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No. 1346:

Today, a magazine looks at the century past, and the one to come. The University of Houston's College of Engineering presents this series about the machines that make our civilization run, and the people whose ingenuity created them.

I'm reading a 1900 magazine, The World's Work. First, book reviews: Conrad's Lord Jim, they say, is told "with remarkable literary art." Alice of Old Vincennes is "a cheerful book of action, of little literary art and no permanent value, but a rattling story for a passing day." Not-yet-president Theodore Roosevelt's biography of Oliver Cromwell is "attractive less for its literary quality than for its direct grip in the larger aspects of his subject."

A year later we'd make that Rough-Rider our president, exactly because of his grip on the larger aspects. And we're reminded that the bespectacled Teddy Roosevelt was a serious scholar.

America had recently carved out her place as an industrial power. Now she was establishing herself as a political power and as an inventive power. Another article describes "A notable Advance in Color Photography." We're told,

It is now possible [to take a snapshot in China with an] ordinary camera fitted with a newly perfected screen, to send the negative to New York, and there have the picture reproduced in all its original colors, ...

The negative in this Brasseur/Sampolo process has tiny horizontal strips. Each strip reproduces one primary color, red, yellow, and blue. When the strips are superposed they give the image. This is the first color photography fast enough to record moving subjects. Rudimentary color photography had been around since the 1850s. But it wouldn't be on the market until 1907. It wouldn't be commonplace until the '30s. This is a way-station in that evolution.

Another article casts 19th-century political changes as a struggle between liberalism and nationalism. The century began with Napoleon's conquests. Smaller countries reacted by forging a new concept of national unity. The scattered German and Italian states had each banded into unified nations. But the other protection against forces of conquest was the voice of a free people. Liberalism rose up after mid-century, only to be drowned out at the century's close by voices of national interest and land-grabbing.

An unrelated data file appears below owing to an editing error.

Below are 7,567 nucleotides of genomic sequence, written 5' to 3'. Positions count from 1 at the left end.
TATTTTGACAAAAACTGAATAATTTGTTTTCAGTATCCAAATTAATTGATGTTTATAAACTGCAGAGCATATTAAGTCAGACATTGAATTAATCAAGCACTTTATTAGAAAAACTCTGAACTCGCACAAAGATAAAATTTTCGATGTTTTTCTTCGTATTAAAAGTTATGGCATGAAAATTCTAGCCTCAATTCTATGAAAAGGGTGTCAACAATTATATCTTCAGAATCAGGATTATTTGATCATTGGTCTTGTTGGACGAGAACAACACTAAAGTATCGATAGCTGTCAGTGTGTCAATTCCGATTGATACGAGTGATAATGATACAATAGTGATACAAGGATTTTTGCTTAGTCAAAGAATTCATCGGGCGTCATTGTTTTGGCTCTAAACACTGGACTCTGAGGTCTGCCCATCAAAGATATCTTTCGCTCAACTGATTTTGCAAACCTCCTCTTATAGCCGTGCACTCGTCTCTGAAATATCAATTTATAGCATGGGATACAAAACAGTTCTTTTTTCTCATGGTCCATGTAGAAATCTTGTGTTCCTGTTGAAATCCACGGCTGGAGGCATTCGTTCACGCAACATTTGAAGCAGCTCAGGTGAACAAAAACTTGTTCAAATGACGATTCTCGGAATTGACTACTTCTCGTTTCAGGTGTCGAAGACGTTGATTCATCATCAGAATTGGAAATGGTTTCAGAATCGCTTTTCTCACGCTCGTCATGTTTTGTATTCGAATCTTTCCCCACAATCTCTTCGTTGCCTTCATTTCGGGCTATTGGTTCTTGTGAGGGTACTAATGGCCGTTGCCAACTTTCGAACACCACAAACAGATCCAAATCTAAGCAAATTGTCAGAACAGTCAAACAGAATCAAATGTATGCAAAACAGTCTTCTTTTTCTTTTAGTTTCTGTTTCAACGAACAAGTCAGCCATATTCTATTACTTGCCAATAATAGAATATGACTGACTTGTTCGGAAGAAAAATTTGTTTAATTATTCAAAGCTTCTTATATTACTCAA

Another author asks, "Are young men's chances less?" Business had grown into such a monolithic force by 1900 that it threatened to block the next generation. The author doesn't see that the young who'll go far will do it by riding the fast horse of emergent technology. Henry Ford was only 36. The Lockheed brothers were young. The new pioneers of radio, automobiles, and flight would all be drawn from the ranks of the young.

This old magazine offers a touching view of people peering into the darkness of a future wreathed in change too rapid to handle. It's a view of ourselves as we stand on the threshold of the 21st century. Now, as then, technology is the wild card in a game of poker we're bound to play through to some unexpected outcome.

One last article sums it up. Mark Twain, at 65, has everyone terrified. He claims he's writing his opinions of all his contemporaries in an article not to be published -- until a century hence.

I'm John Lienhard, at the University of Houston, where we're interested in the way inventive minds work.

(Theme music)

The World's Work, various articles, November and December, 1900.


From The World's Work, 1900. Click on the thumbnail above to see the full image
Left: Brasseur/Sampolo process. Right: Mark Twain at 65.